In November, each year, we remember all those who have passed on before us. November is known as the ‘Month of the Dead’, but actually, it should, more appropriately, be called the ‘Month of the Living’, because we know that, those who have gone before us, are not in an empty void for ever. I would rather call it the ‘Month of All Saints’! Those who have died are truly alive, if in union with God, for the life we have been living on this earth, is a preparation for the life to come, the life of pure, and total, happiness in heaven, for which people yearn. This assertion is based on our faith, but it is faith that, at one and the same time, is also knowledge – not in the sense of things we see – like material things, but in the sense ephemeral qualities such as love and wisdom; we all know what they are, though we cannot see them with our eyes.  There are many other qualities like admiration, compassion, awe in the presence of things much greater than ourselves and grief; all of these are very real to us, and truly, we know them to be real – yet invisible.

Photo of the Michelangelo ‘Pieta’ 

To move on, the significance of that heart-breaking moment when Mary was with her dead Son, at the foot of the Cross, came back to me last Sunday, when, in the ‘Readings’, we thought about the ‘End of the World’. We have all, from time to time, reflected on that Crucifixion scene and ‘observed’ the fullness of life ‘snuffed out’ – out of love for us – together with the utter beauty and simplicity of grief, an experience that all human beings face. Yet, look at the face of Mary!


Photo of a Close-up of Mary’s Face 

She is lost in her own thoughts and grief – how could she be otherwise? But, in that very same face, the genius of Michelangelo has ‘captured’ her with a wonderful sense of divine serenity. Furthermore, she looks younger than her son, Jesus, and, even if you take into account the terrible sufferings throughout his Passion and death, nonetheless Mary would have been roughly fifty years of age, given that Jesus died at three and thirty. Michelangelo had a vast spiritual and theological knowledge; quite deliberately, he would have sculpted his statue to make her look young. As Jesus is the one in whom all human beings die to sin – and thence to ‘light’ – so this death of Jesus and his placement in the arms of his beloved mother, connects with our death and our human grieving; it links with us, and our experiences and feelings. I think it shows that in every circumstance of life, if we remain in God, then ‘Hope Springs Eternal’. That is what ‘youth’ is about and our world, compared to the God who exists before all time, is a young, vulnerable offshoot; yet despite all the vulnerability and limitations – including sinfulness and evil – we have a sure sign of hope that nothing can destroy, as long as we ‘abide in Him, and He abides in us’.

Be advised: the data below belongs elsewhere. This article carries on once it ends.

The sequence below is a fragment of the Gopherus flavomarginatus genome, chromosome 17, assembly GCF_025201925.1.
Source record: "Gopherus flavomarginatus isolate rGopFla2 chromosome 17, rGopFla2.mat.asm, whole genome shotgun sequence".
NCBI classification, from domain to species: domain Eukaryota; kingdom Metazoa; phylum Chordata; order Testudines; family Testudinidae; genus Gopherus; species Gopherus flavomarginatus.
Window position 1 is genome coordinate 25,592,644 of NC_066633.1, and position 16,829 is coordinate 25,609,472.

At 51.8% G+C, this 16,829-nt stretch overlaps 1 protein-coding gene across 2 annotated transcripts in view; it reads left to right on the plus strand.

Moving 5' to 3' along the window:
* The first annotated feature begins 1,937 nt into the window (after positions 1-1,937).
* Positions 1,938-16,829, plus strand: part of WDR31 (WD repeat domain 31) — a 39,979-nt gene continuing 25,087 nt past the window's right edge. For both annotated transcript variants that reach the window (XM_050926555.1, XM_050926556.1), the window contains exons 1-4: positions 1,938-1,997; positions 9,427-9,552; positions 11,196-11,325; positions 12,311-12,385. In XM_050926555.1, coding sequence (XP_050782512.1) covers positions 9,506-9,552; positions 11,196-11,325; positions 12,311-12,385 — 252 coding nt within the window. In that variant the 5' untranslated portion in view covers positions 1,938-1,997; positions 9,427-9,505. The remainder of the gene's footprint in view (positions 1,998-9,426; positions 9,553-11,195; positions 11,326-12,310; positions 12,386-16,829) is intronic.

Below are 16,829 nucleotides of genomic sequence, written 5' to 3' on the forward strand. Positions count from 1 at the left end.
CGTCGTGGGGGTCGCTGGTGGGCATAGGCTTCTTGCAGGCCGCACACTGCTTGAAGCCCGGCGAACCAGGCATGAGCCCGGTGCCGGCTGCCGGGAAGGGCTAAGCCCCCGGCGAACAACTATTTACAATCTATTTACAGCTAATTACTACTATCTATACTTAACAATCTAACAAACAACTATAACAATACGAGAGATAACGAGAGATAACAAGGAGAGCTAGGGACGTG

Now, in contrast, I invite you to look at how Michelangelo portrays despair; the contrast between Mary’s serenity – in grief – and despair is very marked; the two are ‘poles apart’ And, despair inevitably is the fate of one who refuses to abide in God, thinking he, or she, can go it alone.


Picture of the Damned going to Hell in the Sistine Chapel, by Michelangelo